Colin White wrote an article last week for BeyeNetwork, Can Enterprise Data Warehousing and Master Data Management Projects Survive the Recession? , following up from a blog he wrote at the end of last year.
I totally agree with his comment that "the solutions that will have the most impact in 2009 will be those that offer quick and low-cost approaches that help organizations reduce costs and enable business users to become more productive and self-sufficient." It is in line with our experience that the BI initiatives being funded these days are project oriented, quick wins that deliver real value to the person funding it.
I am not so convinced that data quality or master data management projects are winners in a recession. There are thousands of data warehouses and data marts built using WhereScape RED, and I am sure they could all benefit from cleaner source data. In our experience, however, data quality projects are falling into the nice-to-have, no-money-for-it-now, maybe-next-year bucket. I like Colin's ideas on providing a data quality value or score, a number of our customers already do this, but in most cases it turns out to be of limited value - the users are all too aware of the problems with their own data and already provide their own filters.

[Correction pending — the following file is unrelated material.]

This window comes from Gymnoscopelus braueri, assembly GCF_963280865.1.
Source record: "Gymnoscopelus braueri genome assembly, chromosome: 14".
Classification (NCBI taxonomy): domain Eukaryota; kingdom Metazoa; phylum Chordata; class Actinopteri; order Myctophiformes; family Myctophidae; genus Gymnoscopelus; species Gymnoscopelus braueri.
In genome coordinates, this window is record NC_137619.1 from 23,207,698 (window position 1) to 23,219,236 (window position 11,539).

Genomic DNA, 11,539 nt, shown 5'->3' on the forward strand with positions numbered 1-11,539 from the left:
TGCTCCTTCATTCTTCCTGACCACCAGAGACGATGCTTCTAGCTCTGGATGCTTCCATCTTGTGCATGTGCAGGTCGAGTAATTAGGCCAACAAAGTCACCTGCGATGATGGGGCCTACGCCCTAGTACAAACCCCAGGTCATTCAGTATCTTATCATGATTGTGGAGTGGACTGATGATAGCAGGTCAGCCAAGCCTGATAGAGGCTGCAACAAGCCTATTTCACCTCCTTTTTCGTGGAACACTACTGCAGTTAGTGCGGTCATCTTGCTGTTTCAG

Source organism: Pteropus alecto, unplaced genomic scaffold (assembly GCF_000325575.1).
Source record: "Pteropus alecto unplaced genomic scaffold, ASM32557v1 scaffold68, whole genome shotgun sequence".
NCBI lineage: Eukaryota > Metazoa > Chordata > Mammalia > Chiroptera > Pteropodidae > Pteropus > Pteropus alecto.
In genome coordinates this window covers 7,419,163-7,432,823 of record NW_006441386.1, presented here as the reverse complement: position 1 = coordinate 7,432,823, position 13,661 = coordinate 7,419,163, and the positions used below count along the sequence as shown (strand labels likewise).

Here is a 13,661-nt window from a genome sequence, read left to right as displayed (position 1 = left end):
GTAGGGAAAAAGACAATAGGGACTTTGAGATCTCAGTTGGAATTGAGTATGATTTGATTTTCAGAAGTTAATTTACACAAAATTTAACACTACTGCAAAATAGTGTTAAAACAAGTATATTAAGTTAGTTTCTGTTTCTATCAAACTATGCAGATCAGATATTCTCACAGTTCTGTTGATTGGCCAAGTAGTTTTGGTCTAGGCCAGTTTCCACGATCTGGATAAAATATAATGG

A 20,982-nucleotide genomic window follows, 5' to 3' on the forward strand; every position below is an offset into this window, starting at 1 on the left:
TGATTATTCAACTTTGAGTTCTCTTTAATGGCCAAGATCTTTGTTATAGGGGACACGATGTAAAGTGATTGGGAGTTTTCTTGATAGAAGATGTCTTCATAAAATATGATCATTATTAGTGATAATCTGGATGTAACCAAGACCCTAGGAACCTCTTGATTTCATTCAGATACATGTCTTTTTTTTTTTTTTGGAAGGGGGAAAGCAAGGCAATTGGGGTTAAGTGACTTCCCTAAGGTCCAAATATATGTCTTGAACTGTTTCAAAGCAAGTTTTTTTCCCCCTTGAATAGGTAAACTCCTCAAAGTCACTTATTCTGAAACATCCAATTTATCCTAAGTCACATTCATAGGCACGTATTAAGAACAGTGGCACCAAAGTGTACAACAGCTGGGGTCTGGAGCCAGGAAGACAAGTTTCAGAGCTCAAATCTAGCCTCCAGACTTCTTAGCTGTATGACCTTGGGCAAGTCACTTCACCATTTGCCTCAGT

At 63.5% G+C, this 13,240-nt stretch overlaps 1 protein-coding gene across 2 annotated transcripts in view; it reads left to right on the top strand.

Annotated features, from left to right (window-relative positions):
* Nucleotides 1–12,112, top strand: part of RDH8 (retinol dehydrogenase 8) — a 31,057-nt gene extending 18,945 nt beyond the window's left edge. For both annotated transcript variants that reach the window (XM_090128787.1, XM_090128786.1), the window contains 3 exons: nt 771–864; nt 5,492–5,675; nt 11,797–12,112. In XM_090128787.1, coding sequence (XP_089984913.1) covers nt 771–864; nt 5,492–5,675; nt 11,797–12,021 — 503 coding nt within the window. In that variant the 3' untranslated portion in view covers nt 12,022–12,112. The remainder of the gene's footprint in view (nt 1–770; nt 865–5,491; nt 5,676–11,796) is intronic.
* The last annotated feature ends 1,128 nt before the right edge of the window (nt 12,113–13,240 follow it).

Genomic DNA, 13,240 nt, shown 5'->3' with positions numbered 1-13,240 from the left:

While I am on a roll, talking about data quality and data warehousing in the same sentence always worries me. If no one in the business cares enough to fix up data, why should the data warehouse team? Especially when they are often not funded for it, it is the wrong place to fix any problems, and it delays the project...end of soapbox.